Difference between revisions of "Philip II of Moscow"
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Our father among the saints [[hieromartyr]] '''Philip II of Moscow''' (+ 1569) was one of a few Metropolitans of Moscow (1566-1568) who dared to openly contradict [[laity|lay]] authorities. His memory is celebrated three times a year: on [[January 9]], on [[July 3]] (translation of his relics), and on [[October 5]] ([[Synaxis of the Hierarchs of Moscow]]).
Our father among the saints [[hieromartyr]] '''Philip II of Moscow''' (+ 1569) was one of a few Metropolitans of Moscow (1566-1568) who dared to openly contradict [[laity|lay]] authorities. His memory is celebrated three times a year: on [[January 9]], on [[July 3]] (translationof his relics), and on [[October 5]] ([[Synaxis of the Hierarchs of Moscow]]).
Revision as of 16:21, February 10, 2012
Our father among the saints hieromartyr Philip II of Moscow (+ 1569) was one of a few Metropolitans of Moscow (1566-1568) who dared to openly contradict lay authorities. His memory is celebrated three times a year: on January 9, on July 3 (translation of his relics), and on October 5 (Synaxis of the Hierarchs of Moscow).
He was born, in the year 1507, Theodore Stephanovich Kolychev into one of the noblest boyar families of Muscovy, in the city of Galich (in present-day Kostroma Oblast). The Moscow Great Prince Basil III, the father of Ivan the Terrible, brought young Theodore into the court, but he was not attracted to court life. Conscious of its vanity and sinfulness, Theodore all the more deeply immersed himself in the reading of books and visiting the churches of God.
It is said that since childhood he was on friendly terms with Ivan IV of Russia, but the young prince's sincere devotion to him, promising him a great future in government service, could not deter Theodore from seeking the Heavenly City. Theodore felt intensely in his soul the words of the Savior: "No man can serve two masters" (Mt. 6:24). Praying fervently to the Moscow wonderworkers, and without bidding farewell to his relatives, he secretly left Moscow, and for a while he hid himself away from the world in the village of Khizna, near Lake Onega, earning his livelihood as a shepherd.
(According to other accounts, he was involved in the conspiracy of Prince Andrey of Staritsa against Elena Glinskaya and, when their plans were discovered, escaped to a monastery).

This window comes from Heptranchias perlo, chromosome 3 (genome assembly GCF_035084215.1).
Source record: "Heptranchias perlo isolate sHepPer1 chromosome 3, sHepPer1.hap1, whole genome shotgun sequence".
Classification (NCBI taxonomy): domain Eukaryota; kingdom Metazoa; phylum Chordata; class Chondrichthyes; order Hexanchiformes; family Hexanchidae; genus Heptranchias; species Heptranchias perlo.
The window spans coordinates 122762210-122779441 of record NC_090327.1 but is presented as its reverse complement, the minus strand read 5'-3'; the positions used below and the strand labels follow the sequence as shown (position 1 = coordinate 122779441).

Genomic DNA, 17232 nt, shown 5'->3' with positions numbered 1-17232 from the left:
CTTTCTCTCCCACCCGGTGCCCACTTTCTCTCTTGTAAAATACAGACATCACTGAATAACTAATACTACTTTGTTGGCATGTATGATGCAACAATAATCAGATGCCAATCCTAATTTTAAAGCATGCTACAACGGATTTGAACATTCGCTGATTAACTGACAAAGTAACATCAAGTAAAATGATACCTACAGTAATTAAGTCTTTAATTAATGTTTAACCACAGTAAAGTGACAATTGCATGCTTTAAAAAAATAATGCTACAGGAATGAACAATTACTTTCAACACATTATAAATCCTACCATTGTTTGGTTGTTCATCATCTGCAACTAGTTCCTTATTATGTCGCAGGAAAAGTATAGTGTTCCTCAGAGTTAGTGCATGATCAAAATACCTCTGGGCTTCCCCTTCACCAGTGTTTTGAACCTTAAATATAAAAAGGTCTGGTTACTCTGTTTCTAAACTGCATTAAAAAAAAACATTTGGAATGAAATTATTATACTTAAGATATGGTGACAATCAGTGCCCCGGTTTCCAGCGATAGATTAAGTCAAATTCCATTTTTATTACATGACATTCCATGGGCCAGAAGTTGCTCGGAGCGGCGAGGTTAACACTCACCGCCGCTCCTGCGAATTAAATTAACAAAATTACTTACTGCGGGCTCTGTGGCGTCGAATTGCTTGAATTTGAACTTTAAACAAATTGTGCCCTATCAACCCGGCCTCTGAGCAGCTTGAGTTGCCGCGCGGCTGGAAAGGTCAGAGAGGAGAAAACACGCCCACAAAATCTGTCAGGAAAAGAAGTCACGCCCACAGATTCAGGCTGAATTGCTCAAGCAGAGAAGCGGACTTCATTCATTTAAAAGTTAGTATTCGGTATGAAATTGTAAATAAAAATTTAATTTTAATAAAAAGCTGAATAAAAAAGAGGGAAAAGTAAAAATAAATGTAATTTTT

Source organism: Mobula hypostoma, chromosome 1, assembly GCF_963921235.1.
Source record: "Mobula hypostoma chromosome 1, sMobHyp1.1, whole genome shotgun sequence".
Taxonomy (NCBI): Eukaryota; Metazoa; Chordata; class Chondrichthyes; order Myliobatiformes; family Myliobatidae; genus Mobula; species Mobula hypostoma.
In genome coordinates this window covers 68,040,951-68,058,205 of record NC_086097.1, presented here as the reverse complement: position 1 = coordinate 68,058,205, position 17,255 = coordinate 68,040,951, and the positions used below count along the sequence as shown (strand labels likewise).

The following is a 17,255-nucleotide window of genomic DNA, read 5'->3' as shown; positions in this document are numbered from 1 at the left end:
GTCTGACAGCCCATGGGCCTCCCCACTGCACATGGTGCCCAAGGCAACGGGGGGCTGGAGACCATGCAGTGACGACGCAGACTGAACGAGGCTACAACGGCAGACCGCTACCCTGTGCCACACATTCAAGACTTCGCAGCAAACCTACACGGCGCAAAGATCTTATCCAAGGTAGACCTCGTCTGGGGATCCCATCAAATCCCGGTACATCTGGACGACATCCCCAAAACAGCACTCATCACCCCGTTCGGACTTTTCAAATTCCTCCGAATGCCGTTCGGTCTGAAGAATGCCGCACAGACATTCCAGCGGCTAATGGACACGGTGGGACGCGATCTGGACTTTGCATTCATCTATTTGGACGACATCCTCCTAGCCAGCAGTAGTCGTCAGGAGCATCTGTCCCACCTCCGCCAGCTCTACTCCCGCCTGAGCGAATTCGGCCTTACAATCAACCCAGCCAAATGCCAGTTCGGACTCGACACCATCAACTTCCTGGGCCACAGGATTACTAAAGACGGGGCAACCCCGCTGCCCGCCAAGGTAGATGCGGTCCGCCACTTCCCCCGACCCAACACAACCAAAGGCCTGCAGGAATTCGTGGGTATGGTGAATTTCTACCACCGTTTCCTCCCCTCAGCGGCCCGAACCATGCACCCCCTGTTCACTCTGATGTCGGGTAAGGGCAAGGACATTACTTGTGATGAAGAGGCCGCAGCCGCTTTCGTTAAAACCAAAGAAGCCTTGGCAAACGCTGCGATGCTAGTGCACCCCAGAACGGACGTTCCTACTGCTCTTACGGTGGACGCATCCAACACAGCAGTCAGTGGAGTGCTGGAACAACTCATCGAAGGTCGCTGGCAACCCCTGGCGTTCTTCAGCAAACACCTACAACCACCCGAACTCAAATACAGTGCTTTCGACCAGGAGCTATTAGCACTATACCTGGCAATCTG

His thirst for ascetic deeds led him to the renowned Solovetsky Monastery on the White Sea, in 1538. There he fulfilled very difficult obediences: he chopped firewood, dug the ground, and worked in the mill. After a year and a half of testing, the igumen Alexis tonsured him, giving him the monastic name Philip and entrusting him in obedience to the Elder Jonah Shamina, a converser with St Alexander of Svir (August 30).
Eleven years later, Philip himself was made igumen of the monastery. During his term in office, they constructed two cathedrals, a brick-yard, many water mills and storehouses, and a network of canals connecting 72 lakes. It is said that Philip took part in all these toils together with other monks. Most of Philip's projects in Solovetsky survive to this day. The monastery experienced a spiritual revival. A new monastic rule was adopted to regulate life at the monastery.
St Philip often withdrew to a desolate wilderness spot for quiet prayer, which was later known as the Philippov wilderness.
In Moscow, Tsar Ivan the Terrible heard about the indefatigable monk and fondly remembered the Solovetsky hermit from childhood. The tsar asked him to fill the vacant metropolitan see in Moscow. For a long time the saint refused to assume the great burden of the primacy of the Russian Church. He did not sense any spiritual affinity with Ivan. Finally, Philip agreed on the condition that Ivan would abolish the Oprichnina (secret police). In recompense, he promised not to meddle with the tsar's domestic affairs. On June 25, 1566, Philip was enthroned as Metropolitan of Moscow and all Russia.
After a short interlude, however, Ivan the Terrible persisted with committing murders under the aegis of Oprichnina. Ivan saw the Oprichnina as a form of a monastic brotherhood, serving God with weapons and military deeds. The Oprichniki were required to dress in monastic garb and attend long and tiring church services, lasting from 4 to 10 o'clock in the morning. From church they went to the trapeza, and while the Oprichniki ate, the tsar stood beside them. The Oprichniki gathered leftover food from the table and distributed it to the poor at the doorway of the trapeza. The pseudo-monasticism of Ivan the Terrible, a most grievous oppression over Russia, tormented St Philip, who considered it impossible to mix the earthly and the heavenly, serving both the Cross and the sword.
After the metropolitan publicly refused to bless Ivan's massacre of Novgorod, he was arrested during a liturgy at the Cathedral of Dormition and immured at the Otroch Monastery of Tver. In November 1568, the tsar summoned the Holy Synod, which had Philip deposed.
A year later, he was strangled by the tsar's minion, Malyuta Skuratov. As if aware of his approaching death, Philip had asked to receive communion three days earlier. At first, his relics were committed to the earth there at the monastery, beyond the church altar. Later, they were transferred to the Solovetsky Monastery (on August 11, 1591) and from there to Moscow (July 3, 1652). In 1652, Patriarch Nikon persuaded Tsar Alexis to bring his relics to Moscow, where he was proclaimed a saint later that year.
Philip II of Moscow
|Metropolitan of Moscow